4. The Autobiography of Howard Hughes by Clifford Irving
Writer Clifford Irving had already received a $765,000 advance and had delivered his manuscript of The Autobiography of Howard Hughes to publisher McGraw-Hill by the time the billionaire industrialist finally came forth to sue the publisher, saying that he had never met with Irving or given his approval for the project. Irving had gambled badly that the reclusive Hughes would never surface to denounce the hoax. By forging letters and setting up phony interviews, Irving had convinced the publisher and several key experts that the autobiography was authentic. He’d also managed to obtain a copy of a manuscript about Hugh’s right-hand man, which gave Irving’s work its remarkable detail.
After the swindle unraveled in 1972, Irving spent 17 months in prison. His book on the experience, The Hoax, was made into a film starring Richard Gere in 2007.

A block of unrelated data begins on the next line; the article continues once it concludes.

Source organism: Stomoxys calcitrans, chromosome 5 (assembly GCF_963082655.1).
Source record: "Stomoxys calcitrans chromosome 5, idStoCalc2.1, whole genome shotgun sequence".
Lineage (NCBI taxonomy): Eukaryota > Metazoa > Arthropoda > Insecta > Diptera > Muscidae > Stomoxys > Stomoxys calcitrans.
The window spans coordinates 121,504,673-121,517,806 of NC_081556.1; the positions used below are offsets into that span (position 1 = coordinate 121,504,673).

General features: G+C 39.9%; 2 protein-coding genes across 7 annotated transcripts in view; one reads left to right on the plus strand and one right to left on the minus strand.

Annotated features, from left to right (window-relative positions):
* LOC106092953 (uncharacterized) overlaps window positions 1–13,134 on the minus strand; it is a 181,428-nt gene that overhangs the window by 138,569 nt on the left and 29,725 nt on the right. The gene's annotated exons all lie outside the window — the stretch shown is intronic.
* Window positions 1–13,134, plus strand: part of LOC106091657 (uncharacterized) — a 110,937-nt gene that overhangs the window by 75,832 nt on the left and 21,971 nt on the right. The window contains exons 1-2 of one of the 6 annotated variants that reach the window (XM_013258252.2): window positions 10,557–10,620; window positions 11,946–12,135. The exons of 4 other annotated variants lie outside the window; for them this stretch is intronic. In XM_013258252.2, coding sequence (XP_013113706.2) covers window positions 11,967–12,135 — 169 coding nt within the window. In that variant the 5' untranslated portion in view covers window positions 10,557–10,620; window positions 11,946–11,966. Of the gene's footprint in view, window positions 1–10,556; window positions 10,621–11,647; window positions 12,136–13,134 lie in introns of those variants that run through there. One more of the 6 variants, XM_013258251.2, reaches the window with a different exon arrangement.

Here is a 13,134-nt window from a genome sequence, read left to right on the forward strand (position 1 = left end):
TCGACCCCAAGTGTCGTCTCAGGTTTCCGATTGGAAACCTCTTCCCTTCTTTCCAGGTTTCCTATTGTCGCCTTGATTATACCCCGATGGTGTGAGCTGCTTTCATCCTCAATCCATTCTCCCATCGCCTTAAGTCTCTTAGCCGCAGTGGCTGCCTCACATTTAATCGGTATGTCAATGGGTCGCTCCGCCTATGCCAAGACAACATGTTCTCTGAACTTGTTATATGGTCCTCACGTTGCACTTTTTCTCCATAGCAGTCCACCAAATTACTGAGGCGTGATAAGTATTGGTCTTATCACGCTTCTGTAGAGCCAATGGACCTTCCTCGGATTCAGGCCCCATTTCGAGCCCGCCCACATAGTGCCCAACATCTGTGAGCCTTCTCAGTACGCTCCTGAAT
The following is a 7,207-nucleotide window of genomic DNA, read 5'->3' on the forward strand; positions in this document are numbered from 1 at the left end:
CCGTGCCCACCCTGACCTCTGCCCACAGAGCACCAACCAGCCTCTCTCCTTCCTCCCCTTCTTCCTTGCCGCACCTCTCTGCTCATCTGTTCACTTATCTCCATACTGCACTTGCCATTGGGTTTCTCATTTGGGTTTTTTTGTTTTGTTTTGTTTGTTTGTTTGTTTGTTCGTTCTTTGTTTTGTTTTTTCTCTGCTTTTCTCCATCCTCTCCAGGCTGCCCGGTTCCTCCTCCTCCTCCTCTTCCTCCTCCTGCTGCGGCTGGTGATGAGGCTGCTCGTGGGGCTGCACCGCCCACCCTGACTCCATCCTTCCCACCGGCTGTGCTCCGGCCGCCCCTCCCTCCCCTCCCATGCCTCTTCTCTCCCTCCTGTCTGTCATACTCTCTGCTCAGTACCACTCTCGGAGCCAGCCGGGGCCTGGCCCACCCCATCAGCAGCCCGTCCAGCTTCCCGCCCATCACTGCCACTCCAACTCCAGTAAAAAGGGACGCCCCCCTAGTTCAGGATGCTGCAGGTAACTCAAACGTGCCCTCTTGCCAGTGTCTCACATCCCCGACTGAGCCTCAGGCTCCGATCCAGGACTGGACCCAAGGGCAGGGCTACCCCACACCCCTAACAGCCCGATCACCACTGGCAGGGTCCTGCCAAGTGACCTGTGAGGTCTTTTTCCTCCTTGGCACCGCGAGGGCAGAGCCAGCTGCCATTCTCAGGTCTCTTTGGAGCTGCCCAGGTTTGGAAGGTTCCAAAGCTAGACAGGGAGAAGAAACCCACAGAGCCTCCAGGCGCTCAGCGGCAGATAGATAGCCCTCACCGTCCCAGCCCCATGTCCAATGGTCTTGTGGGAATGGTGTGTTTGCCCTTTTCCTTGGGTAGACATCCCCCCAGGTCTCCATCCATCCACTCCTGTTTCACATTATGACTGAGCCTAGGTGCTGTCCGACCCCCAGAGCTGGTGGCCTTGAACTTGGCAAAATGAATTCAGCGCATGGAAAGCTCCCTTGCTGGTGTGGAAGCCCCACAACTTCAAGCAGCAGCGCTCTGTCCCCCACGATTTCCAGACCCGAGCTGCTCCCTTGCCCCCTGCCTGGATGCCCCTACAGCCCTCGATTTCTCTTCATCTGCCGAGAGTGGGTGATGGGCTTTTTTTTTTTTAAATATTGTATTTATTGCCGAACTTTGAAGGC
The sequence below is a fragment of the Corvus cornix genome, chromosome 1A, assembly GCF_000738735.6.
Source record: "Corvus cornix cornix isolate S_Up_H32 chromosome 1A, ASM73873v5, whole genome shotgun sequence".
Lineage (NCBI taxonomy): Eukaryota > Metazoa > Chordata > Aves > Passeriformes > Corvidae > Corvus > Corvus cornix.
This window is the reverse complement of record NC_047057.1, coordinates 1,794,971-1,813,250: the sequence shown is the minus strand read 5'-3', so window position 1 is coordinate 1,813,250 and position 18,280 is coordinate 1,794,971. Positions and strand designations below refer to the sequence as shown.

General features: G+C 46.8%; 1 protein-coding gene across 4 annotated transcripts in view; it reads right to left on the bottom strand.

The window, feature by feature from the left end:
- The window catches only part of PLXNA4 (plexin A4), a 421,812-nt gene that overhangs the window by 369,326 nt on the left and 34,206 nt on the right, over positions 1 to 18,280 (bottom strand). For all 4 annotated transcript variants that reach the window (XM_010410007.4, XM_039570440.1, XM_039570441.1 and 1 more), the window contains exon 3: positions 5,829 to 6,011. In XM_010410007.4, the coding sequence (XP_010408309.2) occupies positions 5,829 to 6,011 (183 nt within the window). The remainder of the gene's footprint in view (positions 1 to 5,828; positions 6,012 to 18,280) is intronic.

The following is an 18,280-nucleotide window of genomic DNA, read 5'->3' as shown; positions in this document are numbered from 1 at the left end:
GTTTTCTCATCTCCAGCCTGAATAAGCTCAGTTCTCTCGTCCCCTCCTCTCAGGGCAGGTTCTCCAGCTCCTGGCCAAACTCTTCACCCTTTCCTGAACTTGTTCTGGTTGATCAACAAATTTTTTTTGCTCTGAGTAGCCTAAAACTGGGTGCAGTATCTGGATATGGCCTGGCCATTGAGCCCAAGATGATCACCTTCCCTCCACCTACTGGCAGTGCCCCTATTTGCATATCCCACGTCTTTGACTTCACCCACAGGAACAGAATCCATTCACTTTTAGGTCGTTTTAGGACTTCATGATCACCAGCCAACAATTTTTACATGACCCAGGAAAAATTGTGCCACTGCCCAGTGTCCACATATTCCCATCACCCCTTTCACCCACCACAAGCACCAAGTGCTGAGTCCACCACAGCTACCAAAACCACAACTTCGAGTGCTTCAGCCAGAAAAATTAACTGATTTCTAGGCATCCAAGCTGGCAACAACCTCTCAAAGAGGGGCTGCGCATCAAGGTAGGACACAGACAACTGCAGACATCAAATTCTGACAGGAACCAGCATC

5. The Hitler Diaries
In 1983, the German magazine Stern published excerpts from some 60 volumes of Adolf Hitler’s diaries that had allegedly survived a crash near Dresden of a transport plane carrying the Führer’s personal effects. The sheer scope of the diaries, spanning 1932 to 1945, and their banal detail had persuaded British historian and Hitler expert Hugh Trevor-Roper of their authenticity. But Stern’s desire for secrecy on their sensational scoop had held it back from seeking more authoritative testing. Comprehensive analysis revealed historical inaccuracies in the text and inks and paper that dated after World War II.
The editor at Stern who had instigated the deal and the diaries’ forger were sentenced to four and a half years in prison for duping and defrauding the magazine, which had paid the equivalent of roughly $3.5 million for the counterfeit journals.